Every Sunday afternoon, I go to the “Chapters” on Whyte Avenue. I love perusing the books and sitting down for a couple hours to read one (and occasionally, purchase one). I noticed a strange looking book, “They Can’t Kill Us Until They Kill Us”, by Hanif Abdurraquib. It was a series of sociology essays on his experiences and research in various topics, mostly related to the meaning and power of music in American culture. The writing was of excellent quality, and I enjoyed his thoughtful analysis and entertaining anecdotes. When I looked him up online, I was quite surprised to find out he was Muslim. But he was left-wing!? He supported human rights and critical reasoning!? “What kind of Muslim is this?” I thought.
Another Sunday afternoon, I noticed a book called, “American Islamophobia”, by Khaled A. Beydoun. He was a law professor at the University of Detroit, which intrigued me, because I love reading and listening to law professors. He was also a devout Muslim. He supported the constitution of the United States, believed in democracy, and was, in my opinion, too humble for how intelligent he was. He shared a lot of his personal experiences, and the experiences of others, of facing animosity, discrimination, and even straight up hatred and violence just for being Muslim in America.
But how can I reconcile the fact that certain groups like Al Qaeda, the Taliban, and ISIS identify as Muslim, when so do one of my good friends, Hanif Abdurraquib, and Khaled A. Beydoun?
That’s the first lesson: it’s complicated, and blanket statements aren’t going to suffice.
When assessing the pros and cons of the Islamic view, it requires multiple perspectives. Being that I am somewhat of an expert on human rights, you better believe I am concerned that the majority of the Muslim world does not accept the “Universal Declaration of Human Rights”, stating that it’s “incompatible with sharia” (Brems, 2001). But at the same time, I would not be so ignorant as to say that Islam has no conception of human rights at all, simply because they do not accept the Western model. Instead, they made the “Cairo Declaration of Human Rights In Islam”, which shares many similarities with the “Universal Declaration of Human Rights”, but also some differences. Those differences are troubling to me, as they fail to guarantee women’s equality, religious freedom, and the prevention of cruel and unusual punishment.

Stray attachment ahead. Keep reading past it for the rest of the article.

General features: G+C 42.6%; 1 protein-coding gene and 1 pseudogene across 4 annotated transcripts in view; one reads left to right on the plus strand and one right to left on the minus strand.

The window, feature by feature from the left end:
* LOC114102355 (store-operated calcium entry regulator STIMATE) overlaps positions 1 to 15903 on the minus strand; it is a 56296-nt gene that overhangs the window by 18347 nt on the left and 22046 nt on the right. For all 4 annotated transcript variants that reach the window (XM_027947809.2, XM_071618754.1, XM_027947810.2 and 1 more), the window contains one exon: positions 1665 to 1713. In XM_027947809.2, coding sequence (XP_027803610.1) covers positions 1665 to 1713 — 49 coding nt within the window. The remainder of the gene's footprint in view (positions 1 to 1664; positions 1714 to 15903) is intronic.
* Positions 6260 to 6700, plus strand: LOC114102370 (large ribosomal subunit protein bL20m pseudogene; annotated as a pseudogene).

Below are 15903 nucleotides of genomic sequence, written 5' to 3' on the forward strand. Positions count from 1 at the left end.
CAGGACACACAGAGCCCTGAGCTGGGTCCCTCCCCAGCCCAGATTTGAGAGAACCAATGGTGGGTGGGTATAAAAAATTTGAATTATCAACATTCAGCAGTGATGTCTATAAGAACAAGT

It should also be recognized that the only Muslims who support and practice terrorism are the extremist groups. There is no national government, or Islamic school of thought, in existence that supports groups like Al Qaeda, the Taliban and ISIS in any capacity. The vast majority of Muslims are completely against those practices, and top scholars do not find any evidence in scripture for the radical practices of those groups.
What I mean to say is that our approach to understanding and assessing Islam should not be black and white. There are some things that might be considered good, and others that might be considered bad. Our assessment should not be from a place of fear or self-superiority, but from a place of objectivity in light of the available evidence.
I don’t believe we all need, or even should, love Islam. It is, in my view, a flawed religion that needs some serious re-thinking on human rights and modern political and economic ideas. But I would never judge anyone negatively because I see them wearing a burka, walking into a mosque, or praying during their coffee break at work. In fact, quite the opposite; I would be excited to hear their story, their thoughts on life and what their relationship with God means to them, and possibly, in the process, make a new friend.
The religion of Islam and how it plays out in modern life is complicated, and cannot be answered by blanket statements. It should be studied more, and criticized when there is proper reason and evidence to do so. But loving others is not complicated at all. It simply requires an open mind that looks to understand rather than judge, a heart that spreads kindness and good will, and a soul that feels the interconnectedness we all share with one another as fellow humans sharing life together, and looking to find joy and meaning in it.
Reference: Brems, E. (2001). Human Rights: Universality and Diversity. Martinus Nijhoff Publishers.